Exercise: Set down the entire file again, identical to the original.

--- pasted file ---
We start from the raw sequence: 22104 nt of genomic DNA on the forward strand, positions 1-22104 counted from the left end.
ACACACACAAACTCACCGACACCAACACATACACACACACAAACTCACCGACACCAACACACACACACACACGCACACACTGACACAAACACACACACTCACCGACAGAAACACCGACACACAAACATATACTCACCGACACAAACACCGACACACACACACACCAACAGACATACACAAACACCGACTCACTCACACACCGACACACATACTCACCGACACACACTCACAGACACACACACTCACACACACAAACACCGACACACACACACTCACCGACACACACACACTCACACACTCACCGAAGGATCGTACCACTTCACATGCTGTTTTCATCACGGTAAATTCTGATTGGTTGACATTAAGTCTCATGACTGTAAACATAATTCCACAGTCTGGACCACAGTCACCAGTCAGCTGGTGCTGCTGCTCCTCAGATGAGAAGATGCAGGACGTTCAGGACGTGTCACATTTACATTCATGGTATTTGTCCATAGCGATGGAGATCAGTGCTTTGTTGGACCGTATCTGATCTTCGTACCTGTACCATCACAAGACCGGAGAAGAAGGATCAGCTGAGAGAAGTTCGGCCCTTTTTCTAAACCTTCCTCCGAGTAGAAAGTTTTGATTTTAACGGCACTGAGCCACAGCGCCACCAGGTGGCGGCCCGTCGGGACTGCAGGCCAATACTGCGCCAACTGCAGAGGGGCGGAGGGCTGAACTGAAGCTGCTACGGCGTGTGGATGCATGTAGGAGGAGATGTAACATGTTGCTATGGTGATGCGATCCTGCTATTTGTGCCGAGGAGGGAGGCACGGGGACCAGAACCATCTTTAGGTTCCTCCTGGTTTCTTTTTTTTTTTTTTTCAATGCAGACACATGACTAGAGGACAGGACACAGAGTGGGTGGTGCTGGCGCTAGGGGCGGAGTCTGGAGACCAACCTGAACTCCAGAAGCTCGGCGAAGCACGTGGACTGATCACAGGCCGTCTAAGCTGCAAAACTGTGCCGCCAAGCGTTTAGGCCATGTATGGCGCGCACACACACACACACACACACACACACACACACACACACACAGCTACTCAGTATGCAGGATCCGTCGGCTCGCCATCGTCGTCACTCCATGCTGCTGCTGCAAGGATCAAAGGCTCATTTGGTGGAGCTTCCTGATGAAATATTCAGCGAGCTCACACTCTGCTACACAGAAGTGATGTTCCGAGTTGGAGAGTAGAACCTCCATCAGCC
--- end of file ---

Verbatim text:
We start from the raw sequence: 22104 nt of genomic DNA on the forward strand, positions 1-22104 counted from the left end.
ACACACACAAACTCACCGACACCAACACATACACACACACAAACTCACCGACACCAACACACACACACACACGCACACACTGACACAAACACACACACTCACCGACAGAAACACCGACACACAAACATATACTCACCGACACAAACACCGACACACACACACACCAACAGACATACACAAACACCGACTCACTCACACACCGACACACATACTCACCGACACACACTCACAGACACACACACTCACACACACAAACACCGACACACACACACTCACCGACACACACACACTCACACACTCACCGAAGGATCGTACCACTTCACATGCTGTTTTCATCACGGTAAATTCTGATTGGTTGACATTAAGTCTCATGACTGTAAACATAATTCCACAGTCTGGACCACAGTCACCAGTCAGCTGGTGCTGCTGCTCCTCAGATGAGAAGATGCAGGACGTTCAGGACGTGTCACATTTACATTCATGGTATTTGTCCATAGCGATGGAGATCAGTGCTTTGTTGGACCGTATCTGATCTTCGTACCTGTACCATCACAAGACCGGAGAAGAAGGATCAGCTGAGAGAAGTTCGGCCCTTTTTCTAAACCTTCCTCCGAGTAGAAAGTTTTGATTTTAACGGCACTGAGCCACAGCGCCACCAGGTGGCGGCCCGTCGGGACTGCAGGCCAATACTGCGCCAACTGCAGAGGGGCGGAGGGCTGAACTGAAGCTGCTACGGCGTGTGGATGCATGTAGGAGGAGATGTAACATGTTGCTATGGTGATGCGATCCTGCTATTTGTGCCGAGGAGGGAGGCACGGGGACCAGAACCATCTTTAGGTTCCTCCTGGTTTCTTTTTTTTTTTTTTTCAATGCAGACACATGACTAGAGGACAGGACACAGAGTGGGTGGTGCTGGCGCTAGGGGCGGAGTCTGGAGACCAACCTGAACTCCAGAAGCTCGGCGAAGCACGTGGACTGATCACAGGCCGTCTAAGCTGCAAAACTGTGCCGCCAAGCGTTTAGGCCATGTATGGCGCGCACACACACACACACACACACACACACACACACACACACACAGCTACTCAGTATGCAGGATCCGTCGGCTCGCCATCGTCGTCACTCCATGCTGCTGCTGCAAGGATCAAAGGCTCATTTGGTGGAGCTTCCTGATGAAATATTCAGCGAGCTCACACTCTGCTACACAGAAGTGATGTTCCGAGTTGGAGAGTAGAACCTCCATCAGCC